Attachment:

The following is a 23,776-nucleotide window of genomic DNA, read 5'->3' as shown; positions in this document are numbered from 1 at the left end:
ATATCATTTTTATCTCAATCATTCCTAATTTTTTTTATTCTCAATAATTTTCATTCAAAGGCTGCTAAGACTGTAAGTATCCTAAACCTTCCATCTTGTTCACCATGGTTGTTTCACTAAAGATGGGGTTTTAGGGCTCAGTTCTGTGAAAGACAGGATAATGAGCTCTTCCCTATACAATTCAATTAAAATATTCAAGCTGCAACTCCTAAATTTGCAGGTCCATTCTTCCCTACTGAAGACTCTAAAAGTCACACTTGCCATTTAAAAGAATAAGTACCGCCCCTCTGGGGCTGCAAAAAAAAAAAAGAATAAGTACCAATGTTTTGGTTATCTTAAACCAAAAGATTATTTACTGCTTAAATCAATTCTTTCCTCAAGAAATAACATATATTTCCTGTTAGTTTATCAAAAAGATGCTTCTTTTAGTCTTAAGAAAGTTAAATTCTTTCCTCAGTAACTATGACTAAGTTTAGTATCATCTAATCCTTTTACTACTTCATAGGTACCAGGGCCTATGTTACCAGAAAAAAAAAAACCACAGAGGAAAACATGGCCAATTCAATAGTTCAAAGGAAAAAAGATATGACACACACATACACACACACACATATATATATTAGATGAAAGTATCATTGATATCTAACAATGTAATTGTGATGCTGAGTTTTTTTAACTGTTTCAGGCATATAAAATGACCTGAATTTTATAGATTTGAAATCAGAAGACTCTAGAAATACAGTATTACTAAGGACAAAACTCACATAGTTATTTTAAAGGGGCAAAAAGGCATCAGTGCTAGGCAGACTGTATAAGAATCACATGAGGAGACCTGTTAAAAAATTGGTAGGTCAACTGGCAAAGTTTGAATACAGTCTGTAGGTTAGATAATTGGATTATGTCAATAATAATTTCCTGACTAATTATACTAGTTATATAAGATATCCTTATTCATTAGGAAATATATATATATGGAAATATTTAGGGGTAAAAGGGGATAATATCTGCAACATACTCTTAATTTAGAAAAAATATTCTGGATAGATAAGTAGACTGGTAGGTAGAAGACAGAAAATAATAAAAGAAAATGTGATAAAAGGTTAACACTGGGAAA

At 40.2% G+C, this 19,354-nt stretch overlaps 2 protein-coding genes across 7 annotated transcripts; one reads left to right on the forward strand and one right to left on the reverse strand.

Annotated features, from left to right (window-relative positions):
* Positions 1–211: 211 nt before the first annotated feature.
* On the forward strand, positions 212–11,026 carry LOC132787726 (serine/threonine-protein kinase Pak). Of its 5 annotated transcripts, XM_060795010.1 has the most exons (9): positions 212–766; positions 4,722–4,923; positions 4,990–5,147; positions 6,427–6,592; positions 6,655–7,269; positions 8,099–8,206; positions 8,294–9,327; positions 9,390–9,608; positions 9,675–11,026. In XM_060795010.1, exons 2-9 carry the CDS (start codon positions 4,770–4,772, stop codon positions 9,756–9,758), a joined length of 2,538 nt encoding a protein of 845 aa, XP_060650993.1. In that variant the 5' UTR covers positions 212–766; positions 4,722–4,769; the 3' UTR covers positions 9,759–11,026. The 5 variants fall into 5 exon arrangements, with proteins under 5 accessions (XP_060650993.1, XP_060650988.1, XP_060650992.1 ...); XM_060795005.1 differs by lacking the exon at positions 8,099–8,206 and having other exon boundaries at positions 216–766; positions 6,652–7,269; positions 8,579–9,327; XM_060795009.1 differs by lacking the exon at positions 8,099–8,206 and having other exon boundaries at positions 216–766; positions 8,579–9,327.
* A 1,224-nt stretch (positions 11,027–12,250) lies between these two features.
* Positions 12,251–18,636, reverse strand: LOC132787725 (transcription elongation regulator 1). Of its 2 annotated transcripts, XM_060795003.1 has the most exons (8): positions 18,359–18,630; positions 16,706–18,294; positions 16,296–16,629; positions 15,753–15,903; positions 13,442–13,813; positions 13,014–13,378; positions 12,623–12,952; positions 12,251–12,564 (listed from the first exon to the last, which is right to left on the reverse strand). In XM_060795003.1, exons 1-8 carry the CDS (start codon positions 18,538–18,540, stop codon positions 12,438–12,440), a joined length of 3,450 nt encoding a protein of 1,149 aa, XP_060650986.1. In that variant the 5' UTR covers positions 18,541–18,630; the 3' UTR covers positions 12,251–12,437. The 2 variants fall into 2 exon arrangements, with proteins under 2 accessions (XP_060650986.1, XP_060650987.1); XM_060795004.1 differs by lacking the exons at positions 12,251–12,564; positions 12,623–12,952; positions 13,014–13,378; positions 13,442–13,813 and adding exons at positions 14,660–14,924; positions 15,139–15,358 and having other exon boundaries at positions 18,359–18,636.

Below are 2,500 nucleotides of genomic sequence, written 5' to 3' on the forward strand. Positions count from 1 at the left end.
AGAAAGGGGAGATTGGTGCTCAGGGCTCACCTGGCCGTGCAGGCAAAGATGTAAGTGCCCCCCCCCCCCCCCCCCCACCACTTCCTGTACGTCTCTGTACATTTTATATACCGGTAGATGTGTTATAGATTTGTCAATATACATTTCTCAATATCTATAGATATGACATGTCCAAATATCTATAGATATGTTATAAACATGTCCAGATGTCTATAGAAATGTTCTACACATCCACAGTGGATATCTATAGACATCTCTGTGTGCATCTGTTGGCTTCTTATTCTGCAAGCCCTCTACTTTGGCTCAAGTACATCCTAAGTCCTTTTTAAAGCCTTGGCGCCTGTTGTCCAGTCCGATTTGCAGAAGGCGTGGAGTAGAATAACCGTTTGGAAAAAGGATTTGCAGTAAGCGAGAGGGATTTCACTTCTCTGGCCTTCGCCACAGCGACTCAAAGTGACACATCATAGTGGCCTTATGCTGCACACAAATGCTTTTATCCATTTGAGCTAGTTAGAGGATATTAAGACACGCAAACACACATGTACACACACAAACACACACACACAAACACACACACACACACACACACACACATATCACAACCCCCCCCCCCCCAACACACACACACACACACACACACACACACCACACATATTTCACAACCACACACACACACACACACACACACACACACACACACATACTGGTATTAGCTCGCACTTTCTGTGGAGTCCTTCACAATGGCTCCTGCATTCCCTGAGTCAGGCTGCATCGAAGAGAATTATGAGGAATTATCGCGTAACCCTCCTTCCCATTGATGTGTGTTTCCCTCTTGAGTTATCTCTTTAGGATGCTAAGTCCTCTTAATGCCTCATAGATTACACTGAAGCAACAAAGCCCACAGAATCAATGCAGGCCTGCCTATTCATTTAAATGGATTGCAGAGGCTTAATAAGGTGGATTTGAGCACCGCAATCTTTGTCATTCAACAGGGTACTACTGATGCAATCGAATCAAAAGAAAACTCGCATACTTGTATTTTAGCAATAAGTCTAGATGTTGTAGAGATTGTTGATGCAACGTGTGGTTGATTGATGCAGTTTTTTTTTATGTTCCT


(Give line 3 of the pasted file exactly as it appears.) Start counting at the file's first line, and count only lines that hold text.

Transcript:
At 40.2% G+C, this 19,354-nt stretch overlaps 2 protein-coding genes across 7 annotated transcripts; one reads left to right on the forward strand and one right to left on the reverse strand.